Is It Safe Yet to Have an Honest Conversation About Secondhand Smoke and Lung Cancer?
Several years ago I was talking to an epidemiologist who is skeptical of the idea that smokers pose a mortal threat to people in their vicinity. Although he supported workplace smoking bans, he was frustrated by the willingness of so many anti-tobacco activists and public health officials to overlook or minimize the weakness of the scientific case that secondhand smoke causes fatal illnesses such as lung cancer and heart disease. He wondered when it would be possible to have a calm, rational discussion of the issue, one in which skeptics would not be automatically dismissed as tools of the tobacco industry. I suggested that such a conversation might take place once smoking bans became ubiquitous, at which point the political stakes would be lower. Judging from a recent article in the Journal of the National Cancer Institute, headlined "No Clear Link Between Passive Smoking and Lung Cancer," that conversation may have begun.
The article describes a large prospective study that "confirmed a strong association between cigarette smoking and lung cancer but found no link between the disease and secondhand smoke." The study tracked more than 76,000 women, 901 of whom eventually developed lung cancer. Although "the incidence of lung cancer was 13 times higher in current smokers and four times higher in former smokers than in never-smokers," says the JNCI article, there was no statistically significant association between reported exposure to secondhand smoke and subsequent development of lung cancer. "We don't want people to conclude that passive smoking has no effect on lung cancer," says one of the researchers, Stanford oncologist Heather Wakelee. "We think the message is, this analysis doesn't tell us what the risk is, or even if there is a risk."
While hardly the last word on the subject, the study has advantages over most of the research commonly cited as evidence that secondhand smoke causes lung cancer. "To our knowledge," the authors say, "this is the first study to examine both active and passive smoking in relation to lung cancer incidence in a complete prospective cohort of US women." The prospective design avoids a weakness of studies that start with lung cancer cases and "match" them to controls. "Many studies that showed the strongest links between secondhand smoke and lung cancer were case-control studies, which can suffer from recall bias," notes the JNCI article, since "people who develop a disease that might be related to passive smoking are more likely to recall being exposed to passive smoking."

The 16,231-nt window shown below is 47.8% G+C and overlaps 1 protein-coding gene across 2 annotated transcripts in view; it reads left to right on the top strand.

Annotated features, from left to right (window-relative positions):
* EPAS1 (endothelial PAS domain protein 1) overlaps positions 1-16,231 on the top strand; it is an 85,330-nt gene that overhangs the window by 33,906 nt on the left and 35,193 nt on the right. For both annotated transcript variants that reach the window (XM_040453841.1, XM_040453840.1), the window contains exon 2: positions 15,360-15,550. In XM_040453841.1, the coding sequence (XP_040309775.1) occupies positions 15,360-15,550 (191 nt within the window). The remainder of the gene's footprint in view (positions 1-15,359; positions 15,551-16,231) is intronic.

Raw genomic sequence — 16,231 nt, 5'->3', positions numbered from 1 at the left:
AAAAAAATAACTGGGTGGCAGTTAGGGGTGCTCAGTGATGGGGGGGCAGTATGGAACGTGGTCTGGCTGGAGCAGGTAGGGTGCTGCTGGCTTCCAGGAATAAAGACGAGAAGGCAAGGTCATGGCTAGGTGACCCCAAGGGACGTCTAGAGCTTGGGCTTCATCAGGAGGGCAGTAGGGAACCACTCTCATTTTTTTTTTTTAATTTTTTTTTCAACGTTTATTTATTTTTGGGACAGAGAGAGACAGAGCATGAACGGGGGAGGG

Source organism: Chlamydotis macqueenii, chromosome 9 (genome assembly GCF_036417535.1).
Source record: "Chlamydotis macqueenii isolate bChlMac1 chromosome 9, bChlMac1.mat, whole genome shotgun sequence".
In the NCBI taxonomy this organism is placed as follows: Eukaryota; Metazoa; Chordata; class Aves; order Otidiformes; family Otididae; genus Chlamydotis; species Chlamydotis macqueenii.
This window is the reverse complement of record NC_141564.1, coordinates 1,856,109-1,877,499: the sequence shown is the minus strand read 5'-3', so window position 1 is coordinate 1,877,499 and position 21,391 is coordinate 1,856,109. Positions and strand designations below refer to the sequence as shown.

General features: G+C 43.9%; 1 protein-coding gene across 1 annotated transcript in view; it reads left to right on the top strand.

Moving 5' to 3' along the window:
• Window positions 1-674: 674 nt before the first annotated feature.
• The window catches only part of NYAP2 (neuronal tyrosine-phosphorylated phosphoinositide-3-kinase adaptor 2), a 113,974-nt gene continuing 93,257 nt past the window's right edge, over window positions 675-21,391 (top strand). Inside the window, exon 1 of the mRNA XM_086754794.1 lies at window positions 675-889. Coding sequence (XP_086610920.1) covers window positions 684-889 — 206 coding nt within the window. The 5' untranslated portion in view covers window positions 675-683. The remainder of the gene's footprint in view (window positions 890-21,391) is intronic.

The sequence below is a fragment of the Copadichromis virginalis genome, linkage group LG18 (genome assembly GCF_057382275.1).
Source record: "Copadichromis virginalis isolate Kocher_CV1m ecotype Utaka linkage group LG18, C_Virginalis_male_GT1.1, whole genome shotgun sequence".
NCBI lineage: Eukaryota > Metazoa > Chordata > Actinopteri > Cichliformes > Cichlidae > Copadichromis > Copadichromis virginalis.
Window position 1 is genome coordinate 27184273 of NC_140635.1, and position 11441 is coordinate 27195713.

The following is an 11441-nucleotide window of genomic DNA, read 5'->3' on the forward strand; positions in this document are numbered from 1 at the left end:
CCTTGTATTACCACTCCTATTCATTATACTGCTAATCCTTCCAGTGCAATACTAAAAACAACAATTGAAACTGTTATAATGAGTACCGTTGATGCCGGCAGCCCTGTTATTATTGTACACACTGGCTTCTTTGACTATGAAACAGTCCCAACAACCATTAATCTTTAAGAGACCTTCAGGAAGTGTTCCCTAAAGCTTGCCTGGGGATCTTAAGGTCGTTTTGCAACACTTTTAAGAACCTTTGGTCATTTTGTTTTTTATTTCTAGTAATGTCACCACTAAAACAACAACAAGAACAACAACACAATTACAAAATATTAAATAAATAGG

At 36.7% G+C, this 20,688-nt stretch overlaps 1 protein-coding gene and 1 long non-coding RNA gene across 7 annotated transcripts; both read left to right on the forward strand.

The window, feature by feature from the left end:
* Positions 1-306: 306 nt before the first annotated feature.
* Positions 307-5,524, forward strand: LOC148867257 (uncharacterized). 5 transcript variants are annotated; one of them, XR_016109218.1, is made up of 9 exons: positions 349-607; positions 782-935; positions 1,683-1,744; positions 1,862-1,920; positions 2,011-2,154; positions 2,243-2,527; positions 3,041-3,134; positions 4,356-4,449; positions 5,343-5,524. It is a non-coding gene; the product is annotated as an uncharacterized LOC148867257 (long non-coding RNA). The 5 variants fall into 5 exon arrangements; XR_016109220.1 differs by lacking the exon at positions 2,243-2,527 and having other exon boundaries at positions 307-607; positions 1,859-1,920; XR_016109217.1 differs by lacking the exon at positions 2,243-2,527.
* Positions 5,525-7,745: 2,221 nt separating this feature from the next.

Even more revealing than the study's findings are the comments from experts quoted in the article (emphasis added):
Jyoti Patel, MD, of Northwestern University School of Medicine said the findings were not new….
"Passive smoking has many downstream health effects—asthma, upper respiratory infections, other pulmonary diseases, cardiovascular disease—but only borderline increased risk of lung cancer," said Patel. "The strongest reason to avoid passive cigarette smoke is to change societal behavior: to not live in a society where smoking is a norm."
In other words, although the U.S. Centers for Disease Control and Prevention will tell you that "secondhand smoke causes an estimated 3,400 lung cancer deaths among U.S. nonsmokers each year," scientists have long understood that the actual number might be closer to zero. The basic problem is that the doses of carcinogens absorbed by nonsmokers are much lower than the doses absorbed by smokers, so any lung cancer risk would be correspondingly small and therefore hard to detect using the blunt tools of epidemiology. The associations found in studies of secondhand smoke and lung cancer (which generally involve wives of smokers) are weak, meaning it may be impossible to rule out alternative explanations. But none of that really matters, Patel says, because the main goal of smoking bans was "to change societal behavior" by stigmatizing smoking, making it less convenient and less socially acceptable. Indeed, even if you accept every allegation about the hazards of secondhand smoke, it's clear that the real "public health" payoff from smoking bans, in terms of reducing tobacco-related morbidity and mortality, comes from shrinking the number of smokers.
That is not what advocates of smoking bans said, however. Their main rationale was always protecting bystanders, and they never had any patience for the distinction between public and private property, or the notion that people who choose to enter a bar or restaurant where smoking is allowed thereby consent to any risk posed by exposure to secondhand smoke. The warning that "secondhand smoke kills," with lung cancer as the paradigmatic example, played an important role in the debate over government-imposed smoking bans. By raising the stakes, it helped transform a complaint into a right, so that people annoyed by tobacco smoke now felt justified in demanding that it be eliminated everywhere they might want to go, including other people's property. As another expert quoted in the JNCI article puts it, "We've gotten smoking out of bars and restaurants on the basis of the fact that you and I and other nonsmokers don't want to die. The reality is, we probably won't." Now they tell us.